Photo: Jupiter Images
Financial expert David Bach helps you get your finances organized once and for all with an excerpt from his book Start Over, Finish Rich. Read more by downloading your free copy of Chapter 2.
Let's face it—organizing your finances can be a real chore. Every month, you get sent dozens of statements, bills, and other financial documents in the mail and online. It can be overwhelming. The good news is that there's a way to get organized that's amazingly easy and relatively painless—a system that allows you to find your bills and important documents quickly and without worry.
I first developed my file folder system back in the 1990s, and it's one of the top things my readers thank me for. That's probably because it is one of the few things you can do in less than an hour at home to fix and secure your financial life. Many people—maybe you're one of them—waste literally hundreds and sometimes thousands of dollars a year paying late fees, interest fees, and penalty fees because they can't find their bills in a pile of other financial "stuff" and, as a result, miss their payment deadlines.
Of course, times change and our needs change with them. So I have taken the Finish Rich File Folder system that I've described in my previous books and updated it for the current economic environment.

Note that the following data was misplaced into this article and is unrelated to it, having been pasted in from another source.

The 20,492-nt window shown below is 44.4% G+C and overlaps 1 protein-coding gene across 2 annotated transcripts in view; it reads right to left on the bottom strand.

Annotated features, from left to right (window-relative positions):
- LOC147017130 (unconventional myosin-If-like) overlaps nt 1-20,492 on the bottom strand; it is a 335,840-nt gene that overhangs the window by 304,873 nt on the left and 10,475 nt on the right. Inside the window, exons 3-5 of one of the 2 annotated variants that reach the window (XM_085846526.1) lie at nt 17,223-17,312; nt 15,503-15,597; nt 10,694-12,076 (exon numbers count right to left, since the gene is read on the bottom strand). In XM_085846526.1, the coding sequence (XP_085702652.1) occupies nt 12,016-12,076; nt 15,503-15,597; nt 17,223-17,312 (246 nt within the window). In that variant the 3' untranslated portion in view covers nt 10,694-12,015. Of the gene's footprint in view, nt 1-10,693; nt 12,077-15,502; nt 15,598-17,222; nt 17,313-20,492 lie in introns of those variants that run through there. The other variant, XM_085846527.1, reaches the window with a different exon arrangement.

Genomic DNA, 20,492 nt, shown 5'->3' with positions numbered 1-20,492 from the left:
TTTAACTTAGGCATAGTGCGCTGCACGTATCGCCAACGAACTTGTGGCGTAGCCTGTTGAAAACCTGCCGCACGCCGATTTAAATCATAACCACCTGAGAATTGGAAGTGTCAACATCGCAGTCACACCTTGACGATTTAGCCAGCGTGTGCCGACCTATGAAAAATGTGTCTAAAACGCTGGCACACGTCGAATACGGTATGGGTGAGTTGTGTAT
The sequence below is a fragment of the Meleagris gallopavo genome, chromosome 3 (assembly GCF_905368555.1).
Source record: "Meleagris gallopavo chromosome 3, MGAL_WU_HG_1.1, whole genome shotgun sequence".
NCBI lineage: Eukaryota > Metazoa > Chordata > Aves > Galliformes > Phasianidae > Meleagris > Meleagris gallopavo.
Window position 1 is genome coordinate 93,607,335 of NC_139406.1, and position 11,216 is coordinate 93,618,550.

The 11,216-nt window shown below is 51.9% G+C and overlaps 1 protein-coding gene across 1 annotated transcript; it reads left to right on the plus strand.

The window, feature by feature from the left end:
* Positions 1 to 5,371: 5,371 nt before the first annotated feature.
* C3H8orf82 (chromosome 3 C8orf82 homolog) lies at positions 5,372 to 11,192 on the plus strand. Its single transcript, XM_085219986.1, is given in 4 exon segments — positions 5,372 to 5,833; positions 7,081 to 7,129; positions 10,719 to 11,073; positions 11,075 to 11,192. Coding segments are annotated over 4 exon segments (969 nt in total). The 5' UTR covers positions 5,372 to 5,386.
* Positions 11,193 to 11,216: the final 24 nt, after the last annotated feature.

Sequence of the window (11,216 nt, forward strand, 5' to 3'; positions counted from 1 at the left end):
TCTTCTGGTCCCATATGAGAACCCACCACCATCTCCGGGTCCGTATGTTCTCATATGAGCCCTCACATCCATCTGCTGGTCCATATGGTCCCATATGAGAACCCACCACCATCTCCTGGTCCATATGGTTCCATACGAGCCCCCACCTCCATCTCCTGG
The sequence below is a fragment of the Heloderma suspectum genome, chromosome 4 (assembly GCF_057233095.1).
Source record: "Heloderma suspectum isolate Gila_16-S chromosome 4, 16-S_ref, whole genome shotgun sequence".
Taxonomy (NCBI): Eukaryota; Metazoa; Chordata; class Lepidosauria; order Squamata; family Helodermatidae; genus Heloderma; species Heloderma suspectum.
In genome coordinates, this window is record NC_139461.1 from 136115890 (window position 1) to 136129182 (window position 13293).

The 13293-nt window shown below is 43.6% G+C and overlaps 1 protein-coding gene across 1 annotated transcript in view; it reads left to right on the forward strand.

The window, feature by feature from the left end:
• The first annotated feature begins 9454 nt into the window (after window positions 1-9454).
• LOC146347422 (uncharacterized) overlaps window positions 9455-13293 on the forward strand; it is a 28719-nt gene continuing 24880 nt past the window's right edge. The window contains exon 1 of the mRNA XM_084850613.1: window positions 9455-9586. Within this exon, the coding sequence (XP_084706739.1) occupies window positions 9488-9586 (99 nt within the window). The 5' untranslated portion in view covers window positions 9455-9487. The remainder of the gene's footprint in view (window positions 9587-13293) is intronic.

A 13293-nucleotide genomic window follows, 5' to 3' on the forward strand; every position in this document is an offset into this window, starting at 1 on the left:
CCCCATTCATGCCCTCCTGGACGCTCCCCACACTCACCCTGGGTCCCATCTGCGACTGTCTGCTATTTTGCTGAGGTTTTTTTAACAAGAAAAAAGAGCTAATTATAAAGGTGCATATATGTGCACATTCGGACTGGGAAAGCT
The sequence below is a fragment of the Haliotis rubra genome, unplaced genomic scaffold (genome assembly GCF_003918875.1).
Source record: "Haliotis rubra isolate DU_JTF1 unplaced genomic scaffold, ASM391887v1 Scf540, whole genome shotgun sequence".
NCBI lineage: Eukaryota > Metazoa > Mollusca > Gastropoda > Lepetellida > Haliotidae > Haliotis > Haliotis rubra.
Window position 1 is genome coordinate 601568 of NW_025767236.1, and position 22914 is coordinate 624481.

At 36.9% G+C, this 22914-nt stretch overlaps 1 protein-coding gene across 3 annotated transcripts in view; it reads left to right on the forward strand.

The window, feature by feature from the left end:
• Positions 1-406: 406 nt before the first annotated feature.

What hasn't changed is that it is still simple and you can still set it up at home in less than an hour. Here's what you do: First, get yourself 15 or so hanging folders and a box of at least 50 file folders to put inside them. Then label the hanging folders as follows:
The Finish Rich Tax File Folder System
1. "Tax Returns." This hanging folder should contain four file folders, one for each of the last three years plus one for the current year. Mark the year on each folder's tab and put into it all of that year's important tax documents, such as W-2 forms, 1099s, receipts to support deductions or credits, and (most important) a copy of all the tax returns you filed for that year. Generally speaking, you don't need to keep tax records for more than three years, although some documents—such as records relating to a home purchase or sale, stock transactions, retirement accounts, and business or rental property—should be kept longer. I keep all my tax documents for at least seven years, but that's an individual decision.